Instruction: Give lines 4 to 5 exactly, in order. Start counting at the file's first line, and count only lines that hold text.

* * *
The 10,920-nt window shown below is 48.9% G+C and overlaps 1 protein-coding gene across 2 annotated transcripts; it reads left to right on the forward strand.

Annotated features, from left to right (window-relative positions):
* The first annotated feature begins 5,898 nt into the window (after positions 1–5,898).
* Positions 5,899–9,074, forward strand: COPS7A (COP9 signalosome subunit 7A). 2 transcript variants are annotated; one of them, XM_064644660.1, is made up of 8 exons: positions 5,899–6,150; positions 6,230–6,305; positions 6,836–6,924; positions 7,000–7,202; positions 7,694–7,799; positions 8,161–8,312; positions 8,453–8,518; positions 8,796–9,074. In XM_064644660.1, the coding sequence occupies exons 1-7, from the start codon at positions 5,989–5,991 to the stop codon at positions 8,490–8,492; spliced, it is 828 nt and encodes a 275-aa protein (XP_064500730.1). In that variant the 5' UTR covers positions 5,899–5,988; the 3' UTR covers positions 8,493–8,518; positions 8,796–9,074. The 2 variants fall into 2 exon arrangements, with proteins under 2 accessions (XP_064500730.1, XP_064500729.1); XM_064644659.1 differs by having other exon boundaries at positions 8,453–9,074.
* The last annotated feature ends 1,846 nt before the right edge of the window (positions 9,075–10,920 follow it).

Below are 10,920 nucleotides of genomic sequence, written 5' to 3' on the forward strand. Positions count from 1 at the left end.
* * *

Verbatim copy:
* Positions 5,899–9,074, forward strand: COPS7A (COP9 signalosome subunit 7A). 2 transcript variants are annotated; one of them, XM_064644660.1, is made up of 8 exons: positions 5,899–6,150; positions 6,230–6,305; positions 6,836–6,924; positions 7,000–7,202; positions 7,694–7,799; positions 8,161–8,312; positions 8,453–8,518; positions 8,796–9,074. In XM_064644660.1, the coding sequence occupies exons 1-7, from the start codon at positions 5,989–5,991 to the stop codon at positions 8,490–8,492; spliced, it is 828 nt and encodes a 275-aa protein (XP_064500730.1). In that variant the 5' UTR covers positions 5,899–5,988; the 3' UTR covers positions 8,493–8,518; positions 8,796–9,074. The 2 variants fall into 2 exon arrangements, with proteins under 2 accessions (XP_064500730.1, XP_064500729.1); XM_064644659.1 differs by having other exon boundaries at positions 8,453–9,074.
* The last annotated feature ends 1,846 nt before the right edge of the window (positions 9,075–10,920 follow it).